Protesters braced for decision today over new homes amid sheltered housing car park fears
- Credit: Archant
People living in sheltered housing will today discover if plans for new homes near their complex will be given the go ahead by councillors. People living in sheltered housing are protesting over plans for new homes near their complex - because their car park would be used to reach the properties.
Residents in the 36 bungalow Ryrie Court in Eaton are urging Norwich city councillors to turn down the application for five two-storey houses nearby - because it would make their car park more difficult to access.
Battersea-based Gavin Phillips wants permission to build the homes, with access for four via Ryrie Court and the other via Unthank Road.
City councillors will today decide whether to give the scheme their approval, but will first conduct a site visit to assess the concerns.
The applicant has scaled back initial plans for eight homes, which had sparked a petition signed by 75 people. But people in Ryrie Court remain unhappy at revised plans - and the use of their road and car park for access to the new homes.
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They say they need regular visits from carers, health professionals and ambulances. They fear their nine space car park could be clogged by drivers heading to the new homes - or parking in Ryrie Court's spaces.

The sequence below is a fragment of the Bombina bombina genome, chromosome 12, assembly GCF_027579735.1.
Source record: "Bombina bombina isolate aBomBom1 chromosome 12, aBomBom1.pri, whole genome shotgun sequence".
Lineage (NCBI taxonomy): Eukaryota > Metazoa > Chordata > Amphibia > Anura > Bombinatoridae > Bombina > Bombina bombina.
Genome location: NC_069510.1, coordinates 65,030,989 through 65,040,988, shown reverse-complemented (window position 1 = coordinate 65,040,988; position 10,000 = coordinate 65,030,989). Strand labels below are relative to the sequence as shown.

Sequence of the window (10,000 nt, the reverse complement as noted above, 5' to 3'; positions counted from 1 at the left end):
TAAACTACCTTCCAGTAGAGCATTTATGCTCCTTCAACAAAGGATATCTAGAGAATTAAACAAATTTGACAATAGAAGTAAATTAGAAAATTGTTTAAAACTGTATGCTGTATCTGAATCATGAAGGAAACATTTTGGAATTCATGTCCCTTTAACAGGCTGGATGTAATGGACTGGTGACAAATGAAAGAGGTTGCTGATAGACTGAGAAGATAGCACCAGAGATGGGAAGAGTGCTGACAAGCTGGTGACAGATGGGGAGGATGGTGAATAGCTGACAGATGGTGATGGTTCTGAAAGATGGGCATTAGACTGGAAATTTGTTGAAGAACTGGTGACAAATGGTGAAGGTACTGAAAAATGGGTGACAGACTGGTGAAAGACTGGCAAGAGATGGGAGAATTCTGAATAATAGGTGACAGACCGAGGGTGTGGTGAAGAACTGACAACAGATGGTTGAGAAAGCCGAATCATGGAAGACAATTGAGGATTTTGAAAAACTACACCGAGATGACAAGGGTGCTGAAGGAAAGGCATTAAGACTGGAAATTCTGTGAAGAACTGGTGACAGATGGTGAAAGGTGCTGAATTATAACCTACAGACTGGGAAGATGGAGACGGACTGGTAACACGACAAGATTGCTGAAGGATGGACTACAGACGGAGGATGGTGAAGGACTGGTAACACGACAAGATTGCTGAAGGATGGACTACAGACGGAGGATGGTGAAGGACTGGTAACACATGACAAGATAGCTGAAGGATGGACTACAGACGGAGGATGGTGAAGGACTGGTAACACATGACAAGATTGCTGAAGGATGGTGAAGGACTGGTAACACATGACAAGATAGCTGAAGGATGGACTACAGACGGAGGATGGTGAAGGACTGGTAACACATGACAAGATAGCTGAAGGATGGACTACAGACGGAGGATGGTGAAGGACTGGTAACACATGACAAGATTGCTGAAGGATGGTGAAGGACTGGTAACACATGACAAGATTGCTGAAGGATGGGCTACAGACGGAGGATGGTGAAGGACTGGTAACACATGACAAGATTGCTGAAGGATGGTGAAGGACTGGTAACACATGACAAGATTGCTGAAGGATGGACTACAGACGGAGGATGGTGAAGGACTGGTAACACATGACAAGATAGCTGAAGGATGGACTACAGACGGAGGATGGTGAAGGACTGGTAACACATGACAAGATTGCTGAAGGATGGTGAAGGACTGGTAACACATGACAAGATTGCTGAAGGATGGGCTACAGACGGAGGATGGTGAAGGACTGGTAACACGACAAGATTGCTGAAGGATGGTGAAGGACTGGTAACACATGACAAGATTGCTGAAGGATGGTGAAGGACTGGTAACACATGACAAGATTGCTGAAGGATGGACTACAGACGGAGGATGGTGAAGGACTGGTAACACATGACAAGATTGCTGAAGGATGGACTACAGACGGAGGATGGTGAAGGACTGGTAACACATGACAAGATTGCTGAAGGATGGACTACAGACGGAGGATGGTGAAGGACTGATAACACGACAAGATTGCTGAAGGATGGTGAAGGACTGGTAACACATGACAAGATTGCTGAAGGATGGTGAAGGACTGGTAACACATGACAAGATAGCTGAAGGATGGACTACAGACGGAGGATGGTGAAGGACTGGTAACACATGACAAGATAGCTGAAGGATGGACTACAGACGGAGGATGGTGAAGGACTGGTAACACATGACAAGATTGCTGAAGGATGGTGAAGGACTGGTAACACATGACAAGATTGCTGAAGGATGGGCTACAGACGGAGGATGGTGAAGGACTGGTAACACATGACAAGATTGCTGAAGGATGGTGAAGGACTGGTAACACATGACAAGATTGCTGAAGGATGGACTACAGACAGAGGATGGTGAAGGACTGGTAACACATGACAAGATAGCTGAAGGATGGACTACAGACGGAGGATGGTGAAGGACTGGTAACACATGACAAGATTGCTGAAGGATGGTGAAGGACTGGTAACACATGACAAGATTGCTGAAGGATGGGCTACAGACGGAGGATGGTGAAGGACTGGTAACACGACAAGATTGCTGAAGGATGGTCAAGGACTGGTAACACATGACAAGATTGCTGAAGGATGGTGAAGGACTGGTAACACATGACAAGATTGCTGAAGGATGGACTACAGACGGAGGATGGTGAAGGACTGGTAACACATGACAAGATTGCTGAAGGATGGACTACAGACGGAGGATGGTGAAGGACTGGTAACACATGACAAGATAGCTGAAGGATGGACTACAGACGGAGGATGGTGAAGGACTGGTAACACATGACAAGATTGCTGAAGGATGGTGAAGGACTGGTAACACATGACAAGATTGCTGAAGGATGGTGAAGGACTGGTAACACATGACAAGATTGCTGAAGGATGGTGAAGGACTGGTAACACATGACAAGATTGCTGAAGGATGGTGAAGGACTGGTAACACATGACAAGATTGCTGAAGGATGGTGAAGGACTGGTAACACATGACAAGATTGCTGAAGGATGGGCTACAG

They are also concerned while construction work is done, they will not be able to get easy access to shops and buses.
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Judith Lubbock, Liberal Democrat councillor for Eaton, is backing the residents.
She said: "As the car park land belongs to the city council, the residents cannot understand why the council would allow access over the Ryrie Court car park."
Sheila Cleeton, who used to be the city council's warden for the complex and now lives there as a resident, said: "I put my heart and soul into this place and I am absolutely disgusted that they are even thinking of doing this.
"It is making the people who live here vulnerable and upset and is putting their safety and their health at risk."
Planning officers had recommended approval, with no concerns raised by the transport officer or housing officer.
But a site visit for the planning committee has been organised for next week, so councillors can better judge the situation before making a decision.
The applicant's architects CAM Architects said the number of homes was scaled back because of the concerns.
They said: "We understand concerns about overspill parking that may cause obstruction to Ryrie Court and the amended scheme, with a reduced number of properties, will minimise potential parking issues on adjacent developments."